We are honored to celebrate the first-ever BIPOC Mental Health Month in July! This month was previously known as Minority Mental Health Month. Why the change?
Our affiliate, Mental Health America (MHA), named July Minority Mental Health Month in posthumous honor of Bebe Moore Campbell, a best-selling author, journalist and mental health advocate in 2008. MHA honored Campbell each year following this date by creating a toolkit to address the mental health needs of underserved and underrepresented populations in an effort to elevate voices and improve understanding of the challenges these individuals face.
Yet in the weeks following George Floyd’s death, it’s evident that our country is still experiencing the longstanding effects of racism and bigotry, which often went unchecked and unmentioned in systems of care and other services. Systemic racism and bigotry inflict significant, long-term trauma on individuals, which can have terrible mental health consequences. Therefore, it was a time to re-examine the messaging of this Minority Mental Health month, ensuring it aligned with the experiences underrepresented communities are facing daily.
In the mental health field, we use “person-first” language to help individuals identify as human beings first, versus being identified for their mental health status. BIPOC (Black, Indigenous, and People of Color) emerged as a person-first acronym that emphasizes the individual, versus “minority, which removes personhood by talking about quantity versus quality. The word “minority” also represents a difference in power between “majority” and “minority” groups, insinuating inferiority.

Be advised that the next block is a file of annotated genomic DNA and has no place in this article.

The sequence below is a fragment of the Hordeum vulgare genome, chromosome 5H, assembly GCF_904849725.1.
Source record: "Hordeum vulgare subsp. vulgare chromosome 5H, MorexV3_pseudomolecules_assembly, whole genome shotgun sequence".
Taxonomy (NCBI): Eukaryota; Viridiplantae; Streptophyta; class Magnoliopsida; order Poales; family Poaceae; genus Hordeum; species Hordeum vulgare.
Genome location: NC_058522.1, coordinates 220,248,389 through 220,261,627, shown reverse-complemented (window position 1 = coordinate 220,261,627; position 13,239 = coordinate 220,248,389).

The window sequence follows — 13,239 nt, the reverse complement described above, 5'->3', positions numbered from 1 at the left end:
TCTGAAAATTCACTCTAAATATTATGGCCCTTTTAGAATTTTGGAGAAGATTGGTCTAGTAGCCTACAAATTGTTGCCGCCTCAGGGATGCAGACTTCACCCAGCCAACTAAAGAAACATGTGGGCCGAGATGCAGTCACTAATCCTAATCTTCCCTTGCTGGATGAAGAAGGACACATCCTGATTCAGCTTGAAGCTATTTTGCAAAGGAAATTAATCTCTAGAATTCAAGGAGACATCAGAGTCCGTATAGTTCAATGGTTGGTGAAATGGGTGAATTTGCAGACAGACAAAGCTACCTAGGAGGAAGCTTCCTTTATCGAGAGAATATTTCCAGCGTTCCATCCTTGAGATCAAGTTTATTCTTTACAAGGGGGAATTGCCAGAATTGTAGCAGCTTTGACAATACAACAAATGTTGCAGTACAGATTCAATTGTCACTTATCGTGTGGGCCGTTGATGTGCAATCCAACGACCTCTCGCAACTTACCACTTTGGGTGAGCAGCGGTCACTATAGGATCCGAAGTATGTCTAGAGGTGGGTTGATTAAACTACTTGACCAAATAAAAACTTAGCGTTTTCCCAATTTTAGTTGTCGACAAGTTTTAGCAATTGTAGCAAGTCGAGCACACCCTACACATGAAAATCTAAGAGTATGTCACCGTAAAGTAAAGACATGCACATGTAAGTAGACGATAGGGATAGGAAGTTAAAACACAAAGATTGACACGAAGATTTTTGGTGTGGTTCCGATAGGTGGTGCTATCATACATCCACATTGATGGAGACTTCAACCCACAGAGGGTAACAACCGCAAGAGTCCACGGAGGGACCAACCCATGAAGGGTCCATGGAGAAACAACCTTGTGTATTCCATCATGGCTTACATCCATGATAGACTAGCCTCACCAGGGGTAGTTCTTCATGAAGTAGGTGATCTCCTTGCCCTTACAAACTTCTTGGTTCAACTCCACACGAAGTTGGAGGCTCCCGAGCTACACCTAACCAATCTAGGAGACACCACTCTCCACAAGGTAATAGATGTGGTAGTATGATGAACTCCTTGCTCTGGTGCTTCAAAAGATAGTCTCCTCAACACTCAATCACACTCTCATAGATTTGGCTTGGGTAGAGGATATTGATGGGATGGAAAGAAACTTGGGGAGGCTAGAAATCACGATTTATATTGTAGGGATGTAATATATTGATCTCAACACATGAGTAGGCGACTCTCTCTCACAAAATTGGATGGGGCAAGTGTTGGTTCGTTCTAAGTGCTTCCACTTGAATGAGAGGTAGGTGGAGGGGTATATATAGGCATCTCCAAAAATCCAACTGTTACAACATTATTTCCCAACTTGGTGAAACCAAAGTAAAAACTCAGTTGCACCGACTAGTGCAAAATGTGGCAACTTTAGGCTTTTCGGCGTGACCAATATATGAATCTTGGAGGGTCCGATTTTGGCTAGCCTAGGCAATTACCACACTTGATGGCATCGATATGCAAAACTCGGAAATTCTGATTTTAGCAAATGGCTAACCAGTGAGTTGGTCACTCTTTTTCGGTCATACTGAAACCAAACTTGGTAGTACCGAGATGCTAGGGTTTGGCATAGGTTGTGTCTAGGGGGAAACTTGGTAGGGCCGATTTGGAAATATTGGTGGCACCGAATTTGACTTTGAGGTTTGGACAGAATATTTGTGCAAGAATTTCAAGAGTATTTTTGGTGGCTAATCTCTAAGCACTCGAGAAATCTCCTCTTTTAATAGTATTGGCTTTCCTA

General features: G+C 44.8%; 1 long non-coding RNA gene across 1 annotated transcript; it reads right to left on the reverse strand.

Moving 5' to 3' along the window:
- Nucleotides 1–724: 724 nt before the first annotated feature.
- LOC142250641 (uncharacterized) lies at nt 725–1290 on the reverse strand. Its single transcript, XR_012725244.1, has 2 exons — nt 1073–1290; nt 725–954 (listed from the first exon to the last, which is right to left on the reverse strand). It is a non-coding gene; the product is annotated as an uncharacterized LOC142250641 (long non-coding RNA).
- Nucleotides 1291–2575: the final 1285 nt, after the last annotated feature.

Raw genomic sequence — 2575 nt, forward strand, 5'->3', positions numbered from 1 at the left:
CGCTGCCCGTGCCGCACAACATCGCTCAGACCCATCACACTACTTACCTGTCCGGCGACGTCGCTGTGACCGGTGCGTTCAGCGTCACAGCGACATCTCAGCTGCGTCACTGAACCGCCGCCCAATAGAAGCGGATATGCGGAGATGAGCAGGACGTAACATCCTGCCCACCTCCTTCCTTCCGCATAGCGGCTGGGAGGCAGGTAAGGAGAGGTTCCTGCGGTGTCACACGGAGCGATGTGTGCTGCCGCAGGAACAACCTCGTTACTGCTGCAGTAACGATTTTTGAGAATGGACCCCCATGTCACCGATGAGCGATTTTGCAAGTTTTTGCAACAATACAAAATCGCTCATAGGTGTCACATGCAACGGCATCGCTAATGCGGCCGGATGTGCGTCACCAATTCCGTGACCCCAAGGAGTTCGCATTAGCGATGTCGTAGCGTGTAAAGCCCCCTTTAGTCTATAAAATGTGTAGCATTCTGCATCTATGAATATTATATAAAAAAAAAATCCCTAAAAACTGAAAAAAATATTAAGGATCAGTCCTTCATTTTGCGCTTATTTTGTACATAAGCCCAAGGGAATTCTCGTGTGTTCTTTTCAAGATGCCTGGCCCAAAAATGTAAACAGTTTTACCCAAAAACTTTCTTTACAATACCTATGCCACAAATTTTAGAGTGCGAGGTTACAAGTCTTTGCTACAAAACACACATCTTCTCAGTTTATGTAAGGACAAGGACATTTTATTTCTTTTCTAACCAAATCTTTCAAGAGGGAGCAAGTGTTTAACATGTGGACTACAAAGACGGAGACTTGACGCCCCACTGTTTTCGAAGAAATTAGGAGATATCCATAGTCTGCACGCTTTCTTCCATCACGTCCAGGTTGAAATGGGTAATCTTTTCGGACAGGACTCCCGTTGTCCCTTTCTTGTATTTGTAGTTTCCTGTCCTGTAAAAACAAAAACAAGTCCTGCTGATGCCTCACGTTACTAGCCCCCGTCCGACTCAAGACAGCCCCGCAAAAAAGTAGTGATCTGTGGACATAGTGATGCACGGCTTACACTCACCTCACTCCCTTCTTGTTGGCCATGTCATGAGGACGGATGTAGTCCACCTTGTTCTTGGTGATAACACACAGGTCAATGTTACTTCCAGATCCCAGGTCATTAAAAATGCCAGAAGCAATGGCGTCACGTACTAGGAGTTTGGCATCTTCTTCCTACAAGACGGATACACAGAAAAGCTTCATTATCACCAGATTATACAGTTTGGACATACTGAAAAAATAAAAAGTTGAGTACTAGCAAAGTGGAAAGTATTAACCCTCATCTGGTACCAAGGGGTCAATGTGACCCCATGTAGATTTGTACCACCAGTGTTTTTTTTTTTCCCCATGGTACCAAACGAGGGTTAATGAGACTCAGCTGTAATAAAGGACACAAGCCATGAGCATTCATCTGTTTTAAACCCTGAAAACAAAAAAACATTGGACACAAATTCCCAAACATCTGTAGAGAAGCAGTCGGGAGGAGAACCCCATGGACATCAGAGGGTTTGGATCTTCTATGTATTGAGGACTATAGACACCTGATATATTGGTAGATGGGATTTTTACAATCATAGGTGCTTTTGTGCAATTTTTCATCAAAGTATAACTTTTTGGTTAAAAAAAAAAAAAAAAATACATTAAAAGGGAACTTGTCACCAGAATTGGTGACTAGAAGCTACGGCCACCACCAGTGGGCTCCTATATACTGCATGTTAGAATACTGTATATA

It became clear that the word “minority” no longer represented the message of the mental health community and instead perpetuated negative images and stereotypes. The term BIPOC, we feel, more fairly honors the unique experiences and existence of “BI” Black and Indigenous individuals and “POC” people of color. Thus, moving forwarding MHA and its affiliates will no longer use the word “minority” in our materials.
MHA developed information and resources specifically for Black, Indigenous People of Color BIPOC) and LGBTQ+ communities. We’ve included some of these resources as downloads on this page. They include handouts on racism and mental health and racial trauma; an infographic built from MHA screening data on BIPOC and LGBTQ+ mental health.
We also ask people to share how discrimination and/or racism have affected their mental health, using the hashtag #ImpactofTrauma.